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Guest mollekula

Even though Im classically trained on piano, which Im not going to lie has been extremely helpful for me (not that i recall most things i learned then), i dont really think somebody needs to know in depth music theory in order to make electronic music. Now if somebody wants to write jazz thats another story.

 

I think whats most important is to understand what is major and minor, how they work and how they sound. When you decide in which key you want the track, whether minor or major, play an octave for practice for a while in chosen scale and you will know which keys to press and which not to so that you have your minor or major. When you remember the right keys, start improvising on these notes, playing melodies or taking accords. thats something i always do when improvising or writing something.

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It's super wordy, but I've been reading Arnold Schoenberg's Theory of Harmony, and it's an awesome read that really hits home with how I think about music and how our perception of it has evolved in relation to the actual physics behind it.

 

Understand the harmonic series and how it influences tonality and chord structure, figure out how to use all twelve western tones (on your own or through study, preferably both), and get a good grasp on drum pedagogy to expand your rhythmic palette and I think you'll be just fine.

 

Though if you plan on reading anything really academic on the subject, it'll be pretty rough without a solid ability to read notation.

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It'd be like wanting to become a race car driver but not learning how to use a stick shift and only driving automatics. It'll only hinder you in the long run.

 

i think it's be more like driving a race car and not knowing mechanics. one can drive a stick perfectly fine without knowing how it actually works.

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Guest Social Spastic

theory can be helpful but in a way to bend the rules not abide by them.

 

the main point is sound orginated first. somewhere down the line theory/ mathmatics of sound is applied. learning notation is handy but not the be all and end all.

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theory can be helpful but in a way to bend the rules not abide by them.

 

don't know why this hasn't been said already but this is the point. Jazz guys learn theory so they know what rules to break. It's good having a traditional perspective on music so you can get weird with it.

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the main point is sound orginated first. somewhere down the line theory/ mathmatics of sound is applied. learning notation is handy but not the be all and end all.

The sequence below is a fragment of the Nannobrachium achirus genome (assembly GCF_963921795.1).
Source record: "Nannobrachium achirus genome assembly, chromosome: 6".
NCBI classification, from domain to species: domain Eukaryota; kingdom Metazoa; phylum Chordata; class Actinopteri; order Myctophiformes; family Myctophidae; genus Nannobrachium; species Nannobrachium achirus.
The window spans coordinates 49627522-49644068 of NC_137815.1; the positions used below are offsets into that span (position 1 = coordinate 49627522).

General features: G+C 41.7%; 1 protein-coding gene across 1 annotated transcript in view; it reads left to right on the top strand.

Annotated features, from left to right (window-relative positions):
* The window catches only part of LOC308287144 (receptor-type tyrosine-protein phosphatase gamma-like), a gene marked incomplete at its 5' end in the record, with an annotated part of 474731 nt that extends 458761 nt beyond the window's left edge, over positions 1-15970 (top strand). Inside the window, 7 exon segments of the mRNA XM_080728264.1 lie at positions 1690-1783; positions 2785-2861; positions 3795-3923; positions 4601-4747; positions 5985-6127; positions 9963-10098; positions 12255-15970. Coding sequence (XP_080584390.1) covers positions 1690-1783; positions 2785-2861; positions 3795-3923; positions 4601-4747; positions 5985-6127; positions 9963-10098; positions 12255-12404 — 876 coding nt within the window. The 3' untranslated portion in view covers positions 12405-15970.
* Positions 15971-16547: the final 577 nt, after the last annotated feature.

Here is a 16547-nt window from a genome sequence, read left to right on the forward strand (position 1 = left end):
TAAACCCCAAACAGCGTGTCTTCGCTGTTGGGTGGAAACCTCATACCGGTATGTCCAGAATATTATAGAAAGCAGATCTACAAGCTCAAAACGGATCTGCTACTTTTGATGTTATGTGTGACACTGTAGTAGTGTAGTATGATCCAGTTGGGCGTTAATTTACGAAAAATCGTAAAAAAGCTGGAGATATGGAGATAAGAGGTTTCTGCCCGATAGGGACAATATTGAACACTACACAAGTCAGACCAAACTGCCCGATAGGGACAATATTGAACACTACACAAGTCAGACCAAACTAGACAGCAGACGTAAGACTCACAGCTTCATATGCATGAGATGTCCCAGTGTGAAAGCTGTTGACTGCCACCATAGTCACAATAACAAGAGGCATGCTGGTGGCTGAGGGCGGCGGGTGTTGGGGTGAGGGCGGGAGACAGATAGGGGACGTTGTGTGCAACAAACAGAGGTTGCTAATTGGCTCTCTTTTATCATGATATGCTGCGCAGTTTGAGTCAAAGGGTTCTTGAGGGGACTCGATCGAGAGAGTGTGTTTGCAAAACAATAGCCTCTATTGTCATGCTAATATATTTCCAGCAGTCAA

how many black jazz artists know theory? Was Miles Davis a theory guy? Or Dizzy, or Coltrane. Is this a white man's construct?

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the main point is sound orginated first. somewhere down the line theory/ mathmatics of sound is applied. learning notation is handy but not the be all and end all.

 

how many black jazz artists know theory? Was Miles Davis a theory guy? Or Dizzy, or Coltrane. Is this a white man's construct?

 

Davis dropped out of Juilliard, after asking permission from his father. In his autobiography, Davis criticized the Juilliard classes for centering too much on the classical European and "white" repertoire. However, he also acknowledged that, while greatly improving his trumpet playing technique, Juilliard helped give him a grounding in music theory that would prove valuable in later years.

 

He(Dizzy) received a music scholarship to the Laurinburg Institute in Laurinburg, North Carolina, which he attended for two years before accompanying his family when they moved to Philadelphia.[8]

 

Coltrane returned to civilian life in 1946 and began jazz theory studies with Philadelphia guitarist and composer Dennis Sandole. Coltrane continued under Sandole's tutelage until the early 1950s
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I think one could get by swimingly without a lick of theory.

 

 

I mean the more mainstream diatonic theory one is exposed to, the less likely they are to make awesome atonal/microtonal freakouts. Theory, I think, has a tendency to impart our ears with prejudice (at least that is my observation). Theory often mediates between the musician and the sound.

 

I think ideally the musician has a direct relationship with the sound.

 

And theory tends to restrict rather than inform. Theory begets cliches (death to "ii-V-I"). Theory does your thinking for you, and tells you what the right notes are.

 

Well, maybe that's a bit hyperbolic/pessimistic, but it tends to be true. Of course theory can be consumed with massive amounts of salt and kept in proper perspective, but (in my experience) that rarely happens.

 

:sad: